As a student at The Culinary Institute of America at Greystone in the Napa Valley, we spend 18 weeks on "externship" at an approved food site. While on externship at the Los Angeles Times Test Kitchen, I am grateful to be staying with my sister, brother-in-law and my two clever nieces, “G & M.” At nearly 5 and 3 years old, respectively, G & M are exquisite creatures who love performing impromptu musicals before bath time, reading five to six books at bedtime, and love helping in the kitchen, especially when it comes to baking.
From atop their Little Partners Learning Tower, they sift flour, scrape mixing bowls, and, their favorite, lick the beaters clean.
Baking with them transports me back to my momma’s avocado-green kitchen, watching her Sunbeam MixMaster mixing bowl turn and turn while the beaters whipped something heavenly. Later my siblings and I would fight over the beaters and, of course, the coveted mixing spoon.
However, unlike my siblings and me, my nieces’ baking adventures have been limited due to a host of severe food allergies, including dairy, eggs, nuts, gluten and soy. When initially diagnosed, I thought their number of food allergies rare. But according to a 2011 study published in Pediatrics, 8% of U.S. children have a food allergy, with 38.7% of food-allergic children reporting severe reactions and 30.4% having multiple allergies.
Finding baking recipes that address all five allergies (I use the acronym D.E.N.G.S. to remember them all) has proven challenging for my sister. So, before I return to Greystone, and as recompense for opening their hearts and home to me, I’ve developed a few baking recipes for G & M that are D.E.N.G.S-free, crumb-lickin’-good and with just a pinch of whimsical spice to expand their palates.
G & M’S OATMEAL COOKIES
Total Time: 50 minutes, plus cooling time.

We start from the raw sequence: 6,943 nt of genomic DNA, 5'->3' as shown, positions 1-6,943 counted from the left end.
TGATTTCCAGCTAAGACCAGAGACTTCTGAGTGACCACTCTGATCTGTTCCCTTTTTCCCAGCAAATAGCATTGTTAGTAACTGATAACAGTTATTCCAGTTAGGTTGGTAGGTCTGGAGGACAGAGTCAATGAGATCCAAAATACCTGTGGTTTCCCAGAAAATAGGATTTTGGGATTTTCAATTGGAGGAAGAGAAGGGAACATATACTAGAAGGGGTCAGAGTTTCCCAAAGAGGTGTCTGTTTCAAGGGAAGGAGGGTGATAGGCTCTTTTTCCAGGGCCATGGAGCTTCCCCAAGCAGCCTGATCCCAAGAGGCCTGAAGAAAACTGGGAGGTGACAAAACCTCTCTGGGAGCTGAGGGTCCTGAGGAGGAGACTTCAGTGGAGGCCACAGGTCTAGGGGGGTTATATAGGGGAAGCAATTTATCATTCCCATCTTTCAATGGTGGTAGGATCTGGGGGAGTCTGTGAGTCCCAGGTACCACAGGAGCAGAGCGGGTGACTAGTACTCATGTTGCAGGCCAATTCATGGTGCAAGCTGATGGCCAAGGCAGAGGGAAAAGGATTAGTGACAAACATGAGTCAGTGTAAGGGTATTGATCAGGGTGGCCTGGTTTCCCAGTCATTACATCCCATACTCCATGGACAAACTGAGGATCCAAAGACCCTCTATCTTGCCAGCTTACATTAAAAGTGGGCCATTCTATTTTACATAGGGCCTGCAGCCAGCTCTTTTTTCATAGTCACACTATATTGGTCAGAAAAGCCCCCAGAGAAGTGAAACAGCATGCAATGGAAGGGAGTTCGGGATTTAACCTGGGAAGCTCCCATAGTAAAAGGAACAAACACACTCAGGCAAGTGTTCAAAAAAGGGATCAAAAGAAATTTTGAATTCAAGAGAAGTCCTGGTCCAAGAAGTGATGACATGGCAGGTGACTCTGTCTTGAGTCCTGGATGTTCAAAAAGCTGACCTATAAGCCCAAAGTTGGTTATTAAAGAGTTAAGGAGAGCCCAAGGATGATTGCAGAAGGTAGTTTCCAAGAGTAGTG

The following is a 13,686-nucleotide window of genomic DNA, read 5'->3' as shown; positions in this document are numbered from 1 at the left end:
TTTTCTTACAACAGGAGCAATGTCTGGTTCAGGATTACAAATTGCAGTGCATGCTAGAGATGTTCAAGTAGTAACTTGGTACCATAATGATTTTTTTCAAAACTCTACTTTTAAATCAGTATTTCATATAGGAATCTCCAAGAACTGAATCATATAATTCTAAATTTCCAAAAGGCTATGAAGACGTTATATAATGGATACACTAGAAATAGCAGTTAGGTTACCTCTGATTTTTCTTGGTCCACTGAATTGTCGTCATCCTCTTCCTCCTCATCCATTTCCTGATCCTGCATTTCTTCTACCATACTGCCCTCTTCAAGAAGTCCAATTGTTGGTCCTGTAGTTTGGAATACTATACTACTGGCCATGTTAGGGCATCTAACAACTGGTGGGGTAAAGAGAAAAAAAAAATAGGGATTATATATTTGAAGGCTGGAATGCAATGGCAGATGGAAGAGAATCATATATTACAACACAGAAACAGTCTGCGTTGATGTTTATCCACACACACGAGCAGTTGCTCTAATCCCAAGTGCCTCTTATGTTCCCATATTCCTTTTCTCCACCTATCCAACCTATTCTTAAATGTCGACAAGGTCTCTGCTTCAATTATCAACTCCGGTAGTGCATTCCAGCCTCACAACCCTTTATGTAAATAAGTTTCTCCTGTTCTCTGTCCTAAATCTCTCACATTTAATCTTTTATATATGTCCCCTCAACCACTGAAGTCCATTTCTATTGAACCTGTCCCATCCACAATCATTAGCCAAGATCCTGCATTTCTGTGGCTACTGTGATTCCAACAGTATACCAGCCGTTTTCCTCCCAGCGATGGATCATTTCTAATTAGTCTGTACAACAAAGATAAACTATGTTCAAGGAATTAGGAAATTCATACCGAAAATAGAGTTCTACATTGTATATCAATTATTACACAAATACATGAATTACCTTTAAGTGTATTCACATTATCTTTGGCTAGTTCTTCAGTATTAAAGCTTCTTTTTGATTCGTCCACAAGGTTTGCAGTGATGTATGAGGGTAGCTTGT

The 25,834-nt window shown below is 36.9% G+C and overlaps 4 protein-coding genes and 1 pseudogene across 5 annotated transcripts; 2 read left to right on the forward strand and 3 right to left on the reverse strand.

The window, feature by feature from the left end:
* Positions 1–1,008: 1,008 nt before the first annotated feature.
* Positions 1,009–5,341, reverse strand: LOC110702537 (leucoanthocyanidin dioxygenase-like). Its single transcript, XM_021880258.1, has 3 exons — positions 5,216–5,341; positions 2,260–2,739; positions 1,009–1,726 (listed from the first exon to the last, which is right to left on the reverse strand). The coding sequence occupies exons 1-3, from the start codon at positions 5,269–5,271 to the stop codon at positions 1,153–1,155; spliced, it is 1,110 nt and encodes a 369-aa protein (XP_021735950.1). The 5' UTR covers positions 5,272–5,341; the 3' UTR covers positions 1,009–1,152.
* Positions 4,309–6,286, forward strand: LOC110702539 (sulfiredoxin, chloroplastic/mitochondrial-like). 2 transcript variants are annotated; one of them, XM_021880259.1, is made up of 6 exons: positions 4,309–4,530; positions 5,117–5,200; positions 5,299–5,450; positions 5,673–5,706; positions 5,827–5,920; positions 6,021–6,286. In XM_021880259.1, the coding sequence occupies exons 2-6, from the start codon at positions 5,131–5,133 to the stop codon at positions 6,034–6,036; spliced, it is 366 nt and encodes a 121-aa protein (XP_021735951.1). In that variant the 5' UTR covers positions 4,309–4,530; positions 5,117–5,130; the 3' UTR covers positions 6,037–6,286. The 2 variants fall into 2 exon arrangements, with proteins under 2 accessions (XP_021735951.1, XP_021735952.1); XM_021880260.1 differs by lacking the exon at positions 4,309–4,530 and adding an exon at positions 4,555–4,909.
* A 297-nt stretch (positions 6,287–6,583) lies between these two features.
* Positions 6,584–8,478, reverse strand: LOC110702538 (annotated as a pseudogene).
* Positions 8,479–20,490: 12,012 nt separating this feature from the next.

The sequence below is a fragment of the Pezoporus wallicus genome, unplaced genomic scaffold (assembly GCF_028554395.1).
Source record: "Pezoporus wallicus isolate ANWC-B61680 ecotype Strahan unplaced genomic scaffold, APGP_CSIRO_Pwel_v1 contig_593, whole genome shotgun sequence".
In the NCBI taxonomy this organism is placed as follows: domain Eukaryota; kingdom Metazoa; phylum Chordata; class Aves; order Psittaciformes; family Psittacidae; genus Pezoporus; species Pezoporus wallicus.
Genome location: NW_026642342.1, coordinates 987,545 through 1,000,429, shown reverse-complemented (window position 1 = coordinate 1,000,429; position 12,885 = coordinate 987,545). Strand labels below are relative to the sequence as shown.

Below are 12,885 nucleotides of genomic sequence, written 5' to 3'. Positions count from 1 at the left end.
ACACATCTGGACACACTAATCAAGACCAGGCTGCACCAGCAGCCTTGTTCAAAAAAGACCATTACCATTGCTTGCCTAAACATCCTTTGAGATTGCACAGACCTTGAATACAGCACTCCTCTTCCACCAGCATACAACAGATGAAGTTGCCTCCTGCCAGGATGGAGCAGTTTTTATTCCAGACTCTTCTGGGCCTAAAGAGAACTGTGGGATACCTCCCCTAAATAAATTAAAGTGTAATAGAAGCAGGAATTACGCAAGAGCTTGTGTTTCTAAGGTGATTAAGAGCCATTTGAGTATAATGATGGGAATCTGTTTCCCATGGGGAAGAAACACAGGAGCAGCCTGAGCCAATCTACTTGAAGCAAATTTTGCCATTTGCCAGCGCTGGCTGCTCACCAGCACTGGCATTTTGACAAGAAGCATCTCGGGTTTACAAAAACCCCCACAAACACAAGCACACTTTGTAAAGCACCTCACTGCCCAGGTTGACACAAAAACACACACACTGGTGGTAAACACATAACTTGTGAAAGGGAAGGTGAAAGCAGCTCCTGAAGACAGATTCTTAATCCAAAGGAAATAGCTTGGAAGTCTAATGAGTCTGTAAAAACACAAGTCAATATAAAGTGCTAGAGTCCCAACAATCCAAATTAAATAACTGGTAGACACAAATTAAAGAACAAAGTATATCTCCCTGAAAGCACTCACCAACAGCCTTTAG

Servings: 12 cookies
1 tablespoon ground flaxseed
3 tablespoons water
3/4 cup (3.6 oz) gluten-free all-purpose flour (see note below)
1/2 teaspoon xanthan gum
1/2 teaspoon baking soda
1/4 teaspoon sea salt
1/3 cup granulated sugar
1/3 cup light brown sugar, firmly packed
1/2 cup soy-free vegetable shortening (preferred Earth Balance Soy-free baking stick)
1/2 teaspoon vanilla extract
1/8 teaspoon ground cardamom
1 1/2 cup rolled oats
3/4 cup dried-sweetened cranberries
1. Heat the oven to 325 degrees. Line baking sheets with parchment.
2. In a small bowl, combine the flaxseed and water and set the bowl aside for 5 minutes to soften the flaxseed, then whisk until it thickens to the runny consistency of a raw scrambled egg.
3. Meanwhile, in a medium bowl, sift together the flour, xanthan gum, baking soda and sea salt.
4. In a standing mixer fitted with a paddle attachment, or in a large bowl using a hand mixer, cream the granulated and brown sugars and shortening on high speed until light and fluffy, 3 to 5 minutes. Don't be afraid to scrape down the sides of the bowl.
5. To the sugar-shortening fluff, add the vanilla, cardamom and flaxseed mixture and mix on high speed until fully combined and having the consistency of pudding, 1 to 2 minutes.
6. Add dry ingredients in two additions, scraping down the sides of the bowl in between. Beat the batter for another 2 to 3 minutes on medium speed; this will help hydrate the flour and limit gritty texture.
7. Fold in the oats and cranberries by hand.
8. Place one-fourth cup mounds of cookie dough on baking sheets 2 inches apart and gently press flat with the back of the scoop. (A 2-ounce ice cream scoop makes easy work of this.)
9. Bake until the cookies are lightly browned, with crisp edges, 20 to 22 minutes; the cookies should be set but still soft to the touch. Cool the cookies on the baking sheet for 10 minutes before transferring to a cooling rack.
NOTE: Some gluten-free flours premix binding agents like xanthan gum or guar gum. I prefer Bob's Red Hill gluten-free all-purpose flour because it does not include either and allows for better baking control. Also, gluten-free flour tends to clump, so make sure to loosen the flour first then, using a large spoon, spoon flour into a measuring cup and level off, or better yet, use a scale.